Esther 5:11, Question 1. Why does Haman mention these facts? Why does he stress the honor of his wealth?

  • The Vilna Gaon and Yosef Lekach both write that Haman was simply reminding himself of his wealth, importance, and accomplishments to get out of the bad mood in which he found himself. After, all, as the Alshich writes, three things bring us happiness: wealth, children, and power.1

  • The Malbim connects this statement with Haman’s root cause for needing advice. Since he considered killing Mordechai a lowly act beneath him, he mentions his greatness to emphasize his need for his advice.

  • M’nos HaLevi, focusing on the fact that Haman emphasizes the honor and glory of his wealth rather than the quantity of it, explains that Haman intended to stress the qualitative power of his money.

  • For instance, his offering silver to Achashverosh (see Esther 3:9 above) brought about his eagerly anticipated destruction of the Jews.

  • According to the Ben Ish Chai, Haman was attempting to imply that he came by his wealth honorably, i.e. honestly.

  • Akeidas Yitzchak points out that he wanted to use his wealth to kill Mordechai, his numerous children to overpower any Jewish resistance, and his power to enforce his decree. The Akeidas Yitzchak continues that these are also the very things he loses (in the same order as mentioned in this verse!). He is first humbled by leading Mordechai on a horse (see Esther 6:10-12 below); then he has to give his wealth to Esther (see Esther 8:1 below); and finally, his many sons are hanged (see Esther 9:7-10 below).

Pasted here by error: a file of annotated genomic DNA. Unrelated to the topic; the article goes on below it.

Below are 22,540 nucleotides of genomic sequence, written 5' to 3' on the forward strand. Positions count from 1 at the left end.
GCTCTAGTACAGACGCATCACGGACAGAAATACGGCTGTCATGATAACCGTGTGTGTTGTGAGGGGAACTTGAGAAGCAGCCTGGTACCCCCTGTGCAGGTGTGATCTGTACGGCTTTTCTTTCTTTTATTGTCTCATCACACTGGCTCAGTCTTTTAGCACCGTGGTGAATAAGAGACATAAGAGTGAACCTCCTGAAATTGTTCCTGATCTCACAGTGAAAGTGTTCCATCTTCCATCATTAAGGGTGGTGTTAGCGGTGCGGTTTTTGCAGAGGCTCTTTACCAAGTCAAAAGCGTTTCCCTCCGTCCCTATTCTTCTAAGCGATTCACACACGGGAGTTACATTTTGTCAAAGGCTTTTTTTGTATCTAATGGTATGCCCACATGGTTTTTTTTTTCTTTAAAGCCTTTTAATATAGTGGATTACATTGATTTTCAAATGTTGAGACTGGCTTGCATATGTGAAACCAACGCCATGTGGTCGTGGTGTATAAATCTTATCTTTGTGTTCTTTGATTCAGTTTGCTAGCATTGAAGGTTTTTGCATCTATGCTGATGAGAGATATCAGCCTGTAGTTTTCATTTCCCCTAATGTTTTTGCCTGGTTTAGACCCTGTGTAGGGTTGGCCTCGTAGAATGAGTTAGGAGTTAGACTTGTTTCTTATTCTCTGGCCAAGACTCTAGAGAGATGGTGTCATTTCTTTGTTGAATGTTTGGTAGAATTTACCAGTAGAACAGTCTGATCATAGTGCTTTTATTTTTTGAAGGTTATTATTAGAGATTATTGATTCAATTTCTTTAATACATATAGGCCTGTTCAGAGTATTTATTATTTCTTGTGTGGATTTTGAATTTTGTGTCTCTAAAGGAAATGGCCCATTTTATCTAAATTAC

1This is not so different from Abraham Maslow’s idea of “Hierarchy of Needs” in his 1943 “A Theory of Human Motivation.”

Esther 5:10, Question 6. Why does the verse mention Zeresh specifically?

  • The Midrash (Esther Rabbah 9:2) writes that Haman had 365 advisers, one for each day of the solar year. None of these could advise Haman as cruelly as Zeresh, his wife. She mentions many miracles performed for the Jews to save them from various forms of death, including fiery furnaces, lions’ dens, and the desert. She points out that hanging is the one form of killing from which no Jew had ever been saved. Foolishly ignoring that this method had never been attempted either, and that the Jews have been saved miraculously from far more menacing dangers, Haman accepts the advice and begins immediate construction of a hanging tree (Esther 5:14).